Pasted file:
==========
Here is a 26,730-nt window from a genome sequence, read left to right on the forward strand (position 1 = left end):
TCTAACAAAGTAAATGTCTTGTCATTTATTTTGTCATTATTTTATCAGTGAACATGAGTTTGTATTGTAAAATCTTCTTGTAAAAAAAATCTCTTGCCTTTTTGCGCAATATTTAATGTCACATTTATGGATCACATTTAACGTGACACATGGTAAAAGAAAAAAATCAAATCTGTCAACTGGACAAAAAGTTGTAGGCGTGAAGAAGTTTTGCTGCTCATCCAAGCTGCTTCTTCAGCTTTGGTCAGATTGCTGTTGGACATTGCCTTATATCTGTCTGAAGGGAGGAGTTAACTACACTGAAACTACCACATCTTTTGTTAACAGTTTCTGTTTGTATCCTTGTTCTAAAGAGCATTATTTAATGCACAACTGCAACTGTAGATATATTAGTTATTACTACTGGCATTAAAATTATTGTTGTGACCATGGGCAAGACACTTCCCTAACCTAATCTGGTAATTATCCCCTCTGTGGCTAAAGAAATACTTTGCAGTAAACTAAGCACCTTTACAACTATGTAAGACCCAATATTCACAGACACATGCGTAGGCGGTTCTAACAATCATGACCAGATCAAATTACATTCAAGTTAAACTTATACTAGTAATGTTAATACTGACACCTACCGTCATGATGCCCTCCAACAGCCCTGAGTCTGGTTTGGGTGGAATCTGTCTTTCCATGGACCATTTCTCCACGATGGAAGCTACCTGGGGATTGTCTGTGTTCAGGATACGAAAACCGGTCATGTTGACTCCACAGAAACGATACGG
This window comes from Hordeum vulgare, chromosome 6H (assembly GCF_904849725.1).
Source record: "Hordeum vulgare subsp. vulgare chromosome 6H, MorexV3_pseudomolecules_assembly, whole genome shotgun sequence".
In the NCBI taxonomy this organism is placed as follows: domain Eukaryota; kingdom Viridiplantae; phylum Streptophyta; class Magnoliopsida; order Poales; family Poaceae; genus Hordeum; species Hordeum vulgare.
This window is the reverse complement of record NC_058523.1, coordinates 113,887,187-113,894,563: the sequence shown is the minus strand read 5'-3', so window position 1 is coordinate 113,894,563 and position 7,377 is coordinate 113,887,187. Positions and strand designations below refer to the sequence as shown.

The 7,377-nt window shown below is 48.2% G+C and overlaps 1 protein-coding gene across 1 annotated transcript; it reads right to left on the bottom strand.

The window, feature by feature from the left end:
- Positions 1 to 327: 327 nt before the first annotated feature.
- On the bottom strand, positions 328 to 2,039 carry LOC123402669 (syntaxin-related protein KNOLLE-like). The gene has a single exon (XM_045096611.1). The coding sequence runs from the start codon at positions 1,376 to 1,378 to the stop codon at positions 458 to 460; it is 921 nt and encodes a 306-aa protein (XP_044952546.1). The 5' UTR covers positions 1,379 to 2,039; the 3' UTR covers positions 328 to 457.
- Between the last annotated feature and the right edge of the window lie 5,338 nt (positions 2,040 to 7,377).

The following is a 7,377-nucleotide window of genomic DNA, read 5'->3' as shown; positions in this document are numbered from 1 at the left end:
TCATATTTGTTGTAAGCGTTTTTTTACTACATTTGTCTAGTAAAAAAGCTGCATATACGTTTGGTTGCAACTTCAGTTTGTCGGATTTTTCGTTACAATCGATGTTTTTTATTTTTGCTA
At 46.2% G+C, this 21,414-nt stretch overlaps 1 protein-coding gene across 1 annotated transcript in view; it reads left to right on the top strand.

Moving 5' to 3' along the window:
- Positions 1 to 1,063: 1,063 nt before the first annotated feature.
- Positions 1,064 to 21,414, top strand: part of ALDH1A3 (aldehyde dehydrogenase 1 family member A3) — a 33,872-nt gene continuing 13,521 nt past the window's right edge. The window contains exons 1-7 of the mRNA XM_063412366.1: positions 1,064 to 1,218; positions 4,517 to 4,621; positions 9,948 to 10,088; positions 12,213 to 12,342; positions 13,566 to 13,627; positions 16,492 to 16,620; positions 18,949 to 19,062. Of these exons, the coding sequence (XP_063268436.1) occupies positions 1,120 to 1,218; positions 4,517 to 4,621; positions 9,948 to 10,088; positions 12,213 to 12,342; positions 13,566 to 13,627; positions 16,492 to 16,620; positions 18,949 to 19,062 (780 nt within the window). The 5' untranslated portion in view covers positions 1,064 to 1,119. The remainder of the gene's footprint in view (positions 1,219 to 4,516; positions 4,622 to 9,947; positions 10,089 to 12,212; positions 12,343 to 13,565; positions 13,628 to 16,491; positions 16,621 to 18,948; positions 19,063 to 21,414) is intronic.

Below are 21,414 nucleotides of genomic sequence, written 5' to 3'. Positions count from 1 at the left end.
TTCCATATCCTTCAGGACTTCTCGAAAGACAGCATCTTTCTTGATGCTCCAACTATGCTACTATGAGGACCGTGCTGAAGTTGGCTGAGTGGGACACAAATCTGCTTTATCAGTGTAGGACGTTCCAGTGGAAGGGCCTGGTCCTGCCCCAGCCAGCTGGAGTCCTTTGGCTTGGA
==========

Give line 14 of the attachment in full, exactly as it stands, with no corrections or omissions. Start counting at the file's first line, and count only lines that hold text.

At 46.2% G+C, this 21,414-nt stretch overlaps 1 protein-coding gene across 1 annotated transcript in view; it reads left to right on the top strand.